@notmyname There are two things I want to correct about what you said:
1) The card was not activated the same day that someone else had it. It was activated in mid-May and then used in early June, meaning something happened to it during the time between those dates.
2) I closed the accounts because I wanted to close them after thinking it through, not as a knee-jerk reaction. I still think Chase is a good company overall, but my own relationship with Chase was no longer good once they started accusing me of lying (and presumably also flagged me as a problem customer).
On the rest, I can't deny that the circumstances are confusing.
I can't speak to how to resolve this but I can attest to CHASE making some crazy bone headed decisions that lead a customer to immediately terminate their relationship with the bank. About a decade ago I had a significant sum deposited there and a debit card fraudulent transaction. I disputed it and they initially credited it back. Over a month later the transaction was processed again and CHASE had the same claim that I had done business with the woman. I had no relationship and had never requested any transaction but that wasn't enough for CHASE. I didn't know about a police report or FACTA and had to swallow it. What pushed me to terminate my banking relationship with them was when the guy on the phone in the fraud department had the audacity to tell me that the money I had on deposit with them was THEIR money and they allowed me to use it. **bleep**??? I hung up and after scraping my face off the carpet jumped in the car to my local branch and closed 2 credit cards, checking, savings and a 401k. The local banking officers begged me not to and apologized. They got the fraud department on the phone and the twatwaffle even restated it was "their money and I was allowed to use it" again. I took my funds and left.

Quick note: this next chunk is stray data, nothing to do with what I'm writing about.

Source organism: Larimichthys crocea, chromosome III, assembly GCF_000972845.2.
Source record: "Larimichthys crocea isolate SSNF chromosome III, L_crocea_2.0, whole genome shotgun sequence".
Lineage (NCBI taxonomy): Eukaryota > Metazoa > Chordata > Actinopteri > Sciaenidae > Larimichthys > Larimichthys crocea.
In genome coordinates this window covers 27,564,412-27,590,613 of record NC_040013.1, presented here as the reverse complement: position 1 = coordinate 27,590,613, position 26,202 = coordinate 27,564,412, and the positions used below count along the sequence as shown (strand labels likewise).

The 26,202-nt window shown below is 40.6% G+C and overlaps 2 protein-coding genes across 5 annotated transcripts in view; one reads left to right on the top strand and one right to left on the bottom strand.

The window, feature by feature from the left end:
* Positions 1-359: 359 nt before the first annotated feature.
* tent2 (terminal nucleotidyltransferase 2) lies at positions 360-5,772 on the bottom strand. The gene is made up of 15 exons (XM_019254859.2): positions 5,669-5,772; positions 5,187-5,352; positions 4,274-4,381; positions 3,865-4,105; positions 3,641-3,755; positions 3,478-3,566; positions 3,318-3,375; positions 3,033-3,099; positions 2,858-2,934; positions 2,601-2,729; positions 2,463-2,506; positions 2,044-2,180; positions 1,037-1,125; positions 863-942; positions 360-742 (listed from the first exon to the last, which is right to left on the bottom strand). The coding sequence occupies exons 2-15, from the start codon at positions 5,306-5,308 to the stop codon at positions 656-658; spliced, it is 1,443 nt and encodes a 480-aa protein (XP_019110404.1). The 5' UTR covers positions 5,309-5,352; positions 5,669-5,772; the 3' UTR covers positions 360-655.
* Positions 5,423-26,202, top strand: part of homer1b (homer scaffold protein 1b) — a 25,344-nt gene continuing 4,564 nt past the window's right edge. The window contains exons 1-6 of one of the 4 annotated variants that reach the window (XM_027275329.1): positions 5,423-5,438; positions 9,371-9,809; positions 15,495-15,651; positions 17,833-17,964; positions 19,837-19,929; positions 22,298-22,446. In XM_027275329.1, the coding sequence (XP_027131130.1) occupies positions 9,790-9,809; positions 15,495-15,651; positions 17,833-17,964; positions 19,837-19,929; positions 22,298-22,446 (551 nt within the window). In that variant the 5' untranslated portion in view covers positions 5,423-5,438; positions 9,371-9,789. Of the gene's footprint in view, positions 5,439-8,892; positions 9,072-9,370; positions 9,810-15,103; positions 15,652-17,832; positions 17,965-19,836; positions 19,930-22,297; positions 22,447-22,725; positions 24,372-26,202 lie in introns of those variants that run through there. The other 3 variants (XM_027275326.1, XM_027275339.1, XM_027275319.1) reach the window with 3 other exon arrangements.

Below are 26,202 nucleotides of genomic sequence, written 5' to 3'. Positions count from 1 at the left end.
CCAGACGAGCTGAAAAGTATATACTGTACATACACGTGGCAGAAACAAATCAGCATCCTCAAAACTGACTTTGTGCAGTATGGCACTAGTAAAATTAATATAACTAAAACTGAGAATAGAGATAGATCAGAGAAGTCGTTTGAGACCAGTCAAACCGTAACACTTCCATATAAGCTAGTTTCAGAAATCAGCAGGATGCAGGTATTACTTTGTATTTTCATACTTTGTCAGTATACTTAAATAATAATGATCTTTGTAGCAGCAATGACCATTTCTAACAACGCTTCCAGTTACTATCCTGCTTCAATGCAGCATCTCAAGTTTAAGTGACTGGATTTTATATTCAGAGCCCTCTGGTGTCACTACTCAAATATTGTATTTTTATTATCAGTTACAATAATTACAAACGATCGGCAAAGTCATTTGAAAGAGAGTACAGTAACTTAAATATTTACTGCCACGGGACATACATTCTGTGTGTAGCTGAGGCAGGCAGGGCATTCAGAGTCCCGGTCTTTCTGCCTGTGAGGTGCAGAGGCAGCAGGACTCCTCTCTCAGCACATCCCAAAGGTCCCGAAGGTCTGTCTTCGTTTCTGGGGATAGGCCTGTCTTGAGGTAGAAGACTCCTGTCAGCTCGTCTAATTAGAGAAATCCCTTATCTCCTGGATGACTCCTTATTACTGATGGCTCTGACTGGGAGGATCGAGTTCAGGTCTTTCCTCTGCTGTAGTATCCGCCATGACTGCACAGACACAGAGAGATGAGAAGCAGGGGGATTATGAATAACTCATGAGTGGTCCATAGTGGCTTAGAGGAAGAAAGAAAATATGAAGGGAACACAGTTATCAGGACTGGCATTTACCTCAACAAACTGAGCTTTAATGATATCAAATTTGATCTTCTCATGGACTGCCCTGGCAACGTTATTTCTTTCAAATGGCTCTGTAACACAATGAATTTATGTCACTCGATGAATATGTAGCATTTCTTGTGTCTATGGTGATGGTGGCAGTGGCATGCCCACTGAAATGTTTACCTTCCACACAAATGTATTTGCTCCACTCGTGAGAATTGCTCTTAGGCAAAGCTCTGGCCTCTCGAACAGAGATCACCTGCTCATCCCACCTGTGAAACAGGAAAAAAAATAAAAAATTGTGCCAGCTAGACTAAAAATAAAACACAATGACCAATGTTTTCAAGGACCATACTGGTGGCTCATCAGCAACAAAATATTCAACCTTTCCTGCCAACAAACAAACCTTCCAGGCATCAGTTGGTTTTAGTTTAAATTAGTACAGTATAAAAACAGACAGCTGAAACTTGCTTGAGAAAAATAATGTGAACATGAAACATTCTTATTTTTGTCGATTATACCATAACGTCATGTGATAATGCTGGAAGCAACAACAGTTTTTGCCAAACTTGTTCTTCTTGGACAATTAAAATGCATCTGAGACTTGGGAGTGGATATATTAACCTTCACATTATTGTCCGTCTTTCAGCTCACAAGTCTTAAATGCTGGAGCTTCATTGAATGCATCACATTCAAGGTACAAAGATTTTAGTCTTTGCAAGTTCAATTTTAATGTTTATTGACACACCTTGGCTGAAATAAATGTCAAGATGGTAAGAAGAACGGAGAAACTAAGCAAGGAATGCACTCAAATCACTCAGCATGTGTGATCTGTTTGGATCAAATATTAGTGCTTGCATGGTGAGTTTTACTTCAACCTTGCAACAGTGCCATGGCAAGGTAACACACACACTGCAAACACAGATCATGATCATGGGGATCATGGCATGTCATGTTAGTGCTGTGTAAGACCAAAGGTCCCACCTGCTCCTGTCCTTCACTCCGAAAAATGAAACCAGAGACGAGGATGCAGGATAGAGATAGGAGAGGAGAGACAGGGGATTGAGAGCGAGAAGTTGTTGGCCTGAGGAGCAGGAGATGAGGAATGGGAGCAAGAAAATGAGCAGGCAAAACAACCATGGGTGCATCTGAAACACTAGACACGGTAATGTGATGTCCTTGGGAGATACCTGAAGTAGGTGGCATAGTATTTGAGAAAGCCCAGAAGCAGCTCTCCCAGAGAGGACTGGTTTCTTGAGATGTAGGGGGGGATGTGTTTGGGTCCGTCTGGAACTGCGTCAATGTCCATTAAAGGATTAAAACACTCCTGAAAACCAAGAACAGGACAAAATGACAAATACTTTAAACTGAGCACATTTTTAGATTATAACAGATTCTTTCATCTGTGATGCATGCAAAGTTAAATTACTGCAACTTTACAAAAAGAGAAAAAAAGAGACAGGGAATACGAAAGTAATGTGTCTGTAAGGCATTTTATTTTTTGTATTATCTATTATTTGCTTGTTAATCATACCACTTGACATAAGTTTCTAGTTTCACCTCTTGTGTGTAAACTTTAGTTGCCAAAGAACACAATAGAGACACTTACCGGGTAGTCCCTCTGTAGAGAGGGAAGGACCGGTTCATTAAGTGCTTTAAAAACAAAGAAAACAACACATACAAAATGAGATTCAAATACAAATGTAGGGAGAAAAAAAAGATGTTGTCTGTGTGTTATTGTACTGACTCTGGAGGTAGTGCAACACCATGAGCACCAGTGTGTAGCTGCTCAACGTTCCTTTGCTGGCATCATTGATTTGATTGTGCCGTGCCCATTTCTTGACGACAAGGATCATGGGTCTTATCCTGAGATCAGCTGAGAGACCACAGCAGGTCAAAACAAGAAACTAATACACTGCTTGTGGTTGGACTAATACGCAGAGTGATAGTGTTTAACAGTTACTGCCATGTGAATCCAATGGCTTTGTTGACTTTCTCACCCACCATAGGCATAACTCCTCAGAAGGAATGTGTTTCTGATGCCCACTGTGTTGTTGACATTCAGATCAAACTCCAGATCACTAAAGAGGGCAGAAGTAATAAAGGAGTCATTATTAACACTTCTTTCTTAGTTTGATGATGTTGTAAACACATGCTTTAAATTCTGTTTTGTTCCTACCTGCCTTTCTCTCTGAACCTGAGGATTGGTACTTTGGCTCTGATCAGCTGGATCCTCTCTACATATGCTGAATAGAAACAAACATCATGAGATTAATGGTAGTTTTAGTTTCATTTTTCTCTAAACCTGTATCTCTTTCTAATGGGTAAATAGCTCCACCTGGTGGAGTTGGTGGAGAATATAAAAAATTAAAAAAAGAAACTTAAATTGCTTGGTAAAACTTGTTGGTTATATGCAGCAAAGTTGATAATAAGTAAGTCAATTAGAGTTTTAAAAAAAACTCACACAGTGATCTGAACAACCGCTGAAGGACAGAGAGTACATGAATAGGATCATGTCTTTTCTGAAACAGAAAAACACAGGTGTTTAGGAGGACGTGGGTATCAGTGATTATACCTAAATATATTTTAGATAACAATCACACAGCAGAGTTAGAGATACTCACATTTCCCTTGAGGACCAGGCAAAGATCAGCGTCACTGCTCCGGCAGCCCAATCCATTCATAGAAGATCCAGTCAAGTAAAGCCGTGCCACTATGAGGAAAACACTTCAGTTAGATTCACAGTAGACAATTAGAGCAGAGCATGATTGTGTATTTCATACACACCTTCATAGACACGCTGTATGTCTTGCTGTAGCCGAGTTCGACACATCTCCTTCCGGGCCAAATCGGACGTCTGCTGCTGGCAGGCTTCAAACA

I don't know why CHASE has done this to you all I know is they do some strange stupid stuff and once locked in won't back down. They do not care what you think of them. Good luck.
I realize this topic has been talked to death, and there's no need for a lengthy continuation at this point. I just wanted to provide a quick update: After yet another investigation by Chase, for which they were provided the security camera pictures and other relevant materials, the finding was still the same, with no explanation other than that they determined the charge to be "valid." I have paid the amount that was due and am taking this as a lesson that a wallet needs to be checked for the presence or absence of all cards on a fairly regular basis. Thanks again to everyone who offered their input earlier.
Thank you for the update. Very sorry to hear Chase is still sticking with their initial take. Unfortunately, it seems like another case where the initial investigator screwed up and the later investigators started out with a strong bias toward reaffirming the initial conclusion.
As you correctly noted, this kind of awful customer service is definitely unusual from Chase. But, obviously, no issuer is perfect. Even still, it's 100% understandable that you would no longer want to do business with Chase going forward. I would feel the same way in your shoes. It's one thing to know, intellectually, that any issuer could, one day, give you the shaft; it's a totally different thing to actually get the shaft from a specific issuer and then choose to keep doing business with them. The fact that Wells Fargo, or AmEx, or Citi, or Comenity, or Synchrony might have hypothetically responded to this issue equally as badly, doesn't change the fact that Chase actually handled the issue this badly.
I guess the biggest takeaway here for all of us is - keep an eagle eye on our cards, and lock cards as soon as they go missing.
Also, personally, this reaffirms my longstanding hesitance to retain rarely-used cards. Much easier to notice a missing card if you only have 5 or 6 cards in the ol' billfold!